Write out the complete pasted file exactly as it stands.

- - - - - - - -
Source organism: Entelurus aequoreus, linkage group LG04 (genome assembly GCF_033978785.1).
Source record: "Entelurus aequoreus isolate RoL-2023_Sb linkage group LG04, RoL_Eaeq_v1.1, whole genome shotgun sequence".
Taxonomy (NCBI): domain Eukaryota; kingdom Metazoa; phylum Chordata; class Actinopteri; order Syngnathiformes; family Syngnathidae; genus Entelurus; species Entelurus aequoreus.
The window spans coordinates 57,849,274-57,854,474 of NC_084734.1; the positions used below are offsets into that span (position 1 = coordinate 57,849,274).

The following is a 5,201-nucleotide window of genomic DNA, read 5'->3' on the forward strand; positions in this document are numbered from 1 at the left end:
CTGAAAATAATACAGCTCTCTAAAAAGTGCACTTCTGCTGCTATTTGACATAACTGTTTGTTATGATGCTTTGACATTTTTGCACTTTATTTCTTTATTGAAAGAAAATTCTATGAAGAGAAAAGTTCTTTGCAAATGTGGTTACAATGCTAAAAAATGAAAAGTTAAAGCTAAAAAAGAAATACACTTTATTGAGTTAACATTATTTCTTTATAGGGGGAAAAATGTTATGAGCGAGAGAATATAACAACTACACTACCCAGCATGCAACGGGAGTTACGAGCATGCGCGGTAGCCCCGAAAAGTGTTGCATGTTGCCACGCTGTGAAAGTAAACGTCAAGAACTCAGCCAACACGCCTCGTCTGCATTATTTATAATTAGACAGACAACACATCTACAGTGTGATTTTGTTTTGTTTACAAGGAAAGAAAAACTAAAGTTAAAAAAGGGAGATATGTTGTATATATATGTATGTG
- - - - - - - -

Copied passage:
Source organism: Entelurus aequoreus, linkage group LG04 (genome assembly GCF_033978785.1).
Source record: "Entelurus aequoreus isolate RoL-2023_Sb linkage group LG04, RoL_Eaeq_v1.1, whole genome shotgun sequence".
Taxonomy (NCBI): domain Eukaryota; kingdom Metazoa; phylum Chordata; class Actinopteri; order Syngnathiformes; family Syngnathidae; genus Entelurus; species Entelurus aequoreus.
The window spans coordinates 57,849,274-57,854,474 of NC_084734.1; the positions used below are offsets into that span (position 1 = coordinate 57,849,274).

The following is a 5,201-nucleotide window of genomic DNA, read 5'->3' on the forward strand; positions in this document are numbered from 1 at the left end:
CTGAAAATAATACAGCTCTCTAAAAAGTGCACTTCTGCTGCTATTTGACATAACTGTTTGTTATGATGCTTTGACATTTTTGCACTTTATTTCTTTATTGAAAGAAAATTCTATGAAGAGAAAAGTTCTTTGCAAATGTGGTTACAATGCTAAAAAATGAAAAGTTAAAGCTAAAAAAGAAATACACTTTATTGAGTTAACATTATTTCTTTATAGGGGGAAAAATGTTATGAGCGAGAGAATATAACAACTACACTACCCAGCATGCAACGGGAGTTACGAGCATGCGCGGTAGCCCCGAAAAGTGTTGCATGTTGCCACGCTGTGAAAGTAAACGTCAAGAACTCAGCCAACACGCCTCGTCTGCATTATTTATAATTAGACAGACAACACATCTACAGTGTGATTTTGTTTTGTTTACAAGGAAAGAAAAACTAAAGTTAAAAAAGGGAGATATGTTGTATATATATGTATGTG